The leading program behind the workplace inclusion of the lesbian, gay, bi-sexual, and trans-gender (LGBT) community announced the annual winners of its coveted awards last week, and in doing so provided a valuable platform for organisations to highlight the quality of their LGBT workplace diversity practices.
While companies may anecdotally assure anyone who asks that they are inclusive employers, the time to walk the talk has come. According to the Diversity Council of Australia (DCA), the following key points of research collated by Stonewall, the UK lesbian, gay and bi-sexual charity, shows why organisations should be public in their support for the LGBT communities:
Almost three quarters of gay, and more than 2 in 5 straight consumers are less likely to buy products from companies perceived to hold negative views of lesbians and gay men.
In Australia gay and lesbian households control an estimated annual disposable income of $10 billion.
Recent Australian research has demonstrated that almost 2 in 5 of lesbian and gay staff facing discrimination will change careers if the discrimination continues. Being positive towards gay recruits is a litmus test for inclusive and effective recruitment generally.
More than one third of lesbian and gay staff conceal their sexual orientation from their employers and co-workers. This creates stress and tension for many staff themselves. But it also has consequences for employers too. All people perform better when they can be themselves, and this truth applies in particular to LGBT staff.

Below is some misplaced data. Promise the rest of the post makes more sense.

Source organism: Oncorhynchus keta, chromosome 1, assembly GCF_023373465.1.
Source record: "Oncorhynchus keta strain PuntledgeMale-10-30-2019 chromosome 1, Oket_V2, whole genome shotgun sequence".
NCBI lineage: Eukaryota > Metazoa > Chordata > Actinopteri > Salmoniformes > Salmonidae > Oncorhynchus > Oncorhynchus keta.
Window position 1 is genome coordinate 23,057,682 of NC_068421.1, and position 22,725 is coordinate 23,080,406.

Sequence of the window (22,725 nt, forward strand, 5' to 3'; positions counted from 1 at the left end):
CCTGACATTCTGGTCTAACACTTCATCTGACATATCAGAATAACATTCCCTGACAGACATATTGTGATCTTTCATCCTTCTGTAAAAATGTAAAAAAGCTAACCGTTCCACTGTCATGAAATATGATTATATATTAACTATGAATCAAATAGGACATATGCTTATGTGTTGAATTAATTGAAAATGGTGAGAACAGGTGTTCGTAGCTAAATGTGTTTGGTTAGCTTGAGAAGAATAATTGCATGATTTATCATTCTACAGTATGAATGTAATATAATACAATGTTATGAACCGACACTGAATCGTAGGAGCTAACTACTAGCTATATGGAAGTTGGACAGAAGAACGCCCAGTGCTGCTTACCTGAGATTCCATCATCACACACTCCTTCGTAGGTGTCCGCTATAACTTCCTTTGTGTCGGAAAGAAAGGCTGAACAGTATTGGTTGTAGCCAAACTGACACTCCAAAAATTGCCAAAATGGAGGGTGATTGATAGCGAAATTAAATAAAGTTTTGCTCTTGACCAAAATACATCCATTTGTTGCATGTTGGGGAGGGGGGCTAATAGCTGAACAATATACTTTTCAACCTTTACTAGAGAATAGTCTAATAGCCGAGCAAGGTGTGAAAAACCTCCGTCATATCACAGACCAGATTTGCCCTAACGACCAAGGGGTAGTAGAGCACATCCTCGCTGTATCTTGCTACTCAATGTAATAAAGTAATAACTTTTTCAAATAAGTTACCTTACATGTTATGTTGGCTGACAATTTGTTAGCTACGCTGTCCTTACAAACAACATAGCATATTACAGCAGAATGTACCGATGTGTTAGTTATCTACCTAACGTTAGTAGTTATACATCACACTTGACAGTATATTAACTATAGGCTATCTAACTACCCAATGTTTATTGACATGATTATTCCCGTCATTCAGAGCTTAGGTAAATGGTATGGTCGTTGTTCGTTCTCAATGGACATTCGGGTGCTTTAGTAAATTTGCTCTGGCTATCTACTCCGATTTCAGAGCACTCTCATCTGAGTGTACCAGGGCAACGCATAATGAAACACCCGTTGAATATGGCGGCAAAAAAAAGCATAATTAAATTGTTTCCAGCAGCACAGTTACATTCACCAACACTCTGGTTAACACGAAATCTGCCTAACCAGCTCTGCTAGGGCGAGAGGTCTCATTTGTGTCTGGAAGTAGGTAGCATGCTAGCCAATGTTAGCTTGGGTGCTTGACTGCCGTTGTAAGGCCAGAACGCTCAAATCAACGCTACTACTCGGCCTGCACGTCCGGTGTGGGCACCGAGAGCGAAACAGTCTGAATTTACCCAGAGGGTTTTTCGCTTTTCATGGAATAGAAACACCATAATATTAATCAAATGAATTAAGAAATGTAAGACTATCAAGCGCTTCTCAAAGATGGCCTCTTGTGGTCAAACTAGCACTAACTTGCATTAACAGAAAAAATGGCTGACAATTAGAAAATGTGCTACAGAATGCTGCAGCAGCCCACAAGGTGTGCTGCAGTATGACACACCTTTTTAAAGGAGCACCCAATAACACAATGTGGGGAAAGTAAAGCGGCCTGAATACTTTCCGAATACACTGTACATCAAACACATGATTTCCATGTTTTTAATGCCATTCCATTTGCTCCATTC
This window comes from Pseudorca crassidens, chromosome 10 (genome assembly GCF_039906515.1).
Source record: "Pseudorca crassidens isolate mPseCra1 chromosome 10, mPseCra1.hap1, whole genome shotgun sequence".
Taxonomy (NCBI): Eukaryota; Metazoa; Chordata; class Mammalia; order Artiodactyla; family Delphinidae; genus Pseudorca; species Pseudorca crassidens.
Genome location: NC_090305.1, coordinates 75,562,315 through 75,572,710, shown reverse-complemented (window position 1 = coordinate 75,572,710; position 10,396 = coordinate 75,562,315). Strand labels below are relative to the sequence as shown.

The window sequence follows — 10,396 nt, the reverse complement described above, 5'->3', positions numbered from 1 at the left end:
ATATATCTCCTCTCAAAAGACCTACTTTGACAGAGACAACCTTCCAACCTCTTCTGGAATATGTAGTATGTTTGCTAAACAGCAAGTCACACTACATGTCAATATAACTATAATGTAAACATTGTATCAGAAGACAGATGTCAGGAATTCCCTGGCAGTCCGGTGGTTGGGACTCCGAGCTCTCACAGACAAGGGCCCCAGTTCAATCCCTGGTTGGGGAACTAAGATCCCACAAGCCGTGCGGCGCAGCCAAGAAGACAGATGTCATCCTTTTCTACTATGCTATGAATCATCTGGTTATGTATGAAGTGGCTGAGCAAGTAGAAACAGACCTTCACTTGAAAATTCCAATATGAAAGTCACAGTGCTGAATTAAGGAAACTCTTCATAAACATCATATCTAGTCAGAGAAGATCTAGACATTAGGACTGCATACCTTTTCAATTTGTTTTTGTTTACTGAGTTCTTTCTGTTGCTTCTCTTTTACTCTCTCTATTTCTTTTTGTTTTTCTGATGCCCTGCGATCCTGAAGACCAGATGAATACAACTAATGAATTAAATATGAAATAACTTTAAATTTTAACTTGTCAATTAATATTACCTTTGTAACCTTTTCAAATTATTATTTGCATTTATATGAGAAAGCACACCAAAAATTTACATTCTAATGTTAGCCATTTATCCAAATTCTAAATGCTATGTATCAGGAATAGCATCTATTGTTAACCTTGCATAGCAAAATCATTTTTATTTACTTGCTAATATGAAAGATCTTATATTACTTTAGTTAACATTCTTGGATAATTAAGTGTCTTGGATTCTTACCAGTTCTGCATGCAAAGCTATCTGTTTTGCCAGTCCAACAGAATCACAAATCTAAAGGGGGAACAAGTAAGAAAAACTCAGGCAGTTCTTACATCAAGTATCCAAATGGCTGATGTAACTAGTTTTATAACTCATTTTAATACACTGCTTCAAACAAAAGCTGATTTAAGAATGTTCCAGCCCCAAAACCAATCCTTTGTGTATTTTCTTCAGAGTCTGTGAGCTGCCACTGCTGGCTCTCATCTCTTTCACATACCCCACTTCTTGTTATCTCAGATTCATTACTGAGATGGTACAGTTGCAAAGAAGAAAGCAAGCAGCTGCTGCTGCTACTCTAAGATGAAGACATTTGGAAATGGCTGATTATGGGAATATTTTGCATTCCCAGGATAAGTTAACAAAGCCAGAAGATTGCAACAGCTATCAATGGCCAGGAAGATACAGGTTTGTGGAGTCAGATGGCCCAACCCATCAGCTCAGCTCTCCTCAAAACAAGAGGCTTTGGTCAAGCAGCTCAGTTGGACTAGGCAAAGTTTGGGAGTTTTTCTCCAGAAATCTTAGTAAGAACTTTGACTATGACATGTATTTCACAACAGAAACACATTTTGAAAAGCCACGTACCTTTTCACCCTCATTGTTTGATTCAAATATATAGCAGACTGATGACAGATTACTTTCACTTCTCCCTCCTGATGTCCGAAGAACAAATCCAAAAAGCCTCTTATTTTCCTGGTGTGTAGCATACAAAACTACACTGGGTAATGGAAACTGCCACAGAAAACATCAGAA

Research from the US has found that employees who felt able to be ‘out’ as gay in safe environments earn 50% more than their ‘closeted peers’. Conversely, more than half of gay employees facing discrimination report direct negative work impact.
According to research undertaken by the Victorian Gay and Lesbian Rights Lobby, 53% of participants had been the subject of harassment or discrimination in their current employment.
The awards night held in Sydney last week was hosted by Pride In Diversity, a non-profit program run by the AIDS Council of NSW. PriceWaterhouseCoopers (PwC) received the top gong for employer of the year, and its resource group, Glee@PwC, was named LGBT employee network group of the year.
PwC won the top spot for having held over 20 LGBT events in the past year and recording the participation of more than 500 employees in its ‘Sticks and Stones’ diversity training program. Additionally, its support network has been so successful that it has been franchised across the business internationally.
Many organisations are fearful and reluctant to consider initiatives that would publicly support their lesbian, gay, bisexual, and transgender (LGBT) employees, Dawn Hough from Pride in Diversity told the Sydney Morning Herald. According to Hough, the reluctance to openly support LGBT is often due to the conservative thought leaders in an organisation. “We see young people joining workplaces, proud to be who they are, but we still have many conservative people, or those with strong religious and cultural beliefs, who find this hard to accept,” Hough said.
Hough added that her research has indicated that younger LGBT workers are comfortable being “out and proud” in the workplace, but older generations are not and as a result LGBT workers choose to hide a very large part of who they are for fear of repercussions. Those repercussions include concerns they won’t get promoted, or that they’ll be socially excluded, if people at work were to find out their sexual identity.
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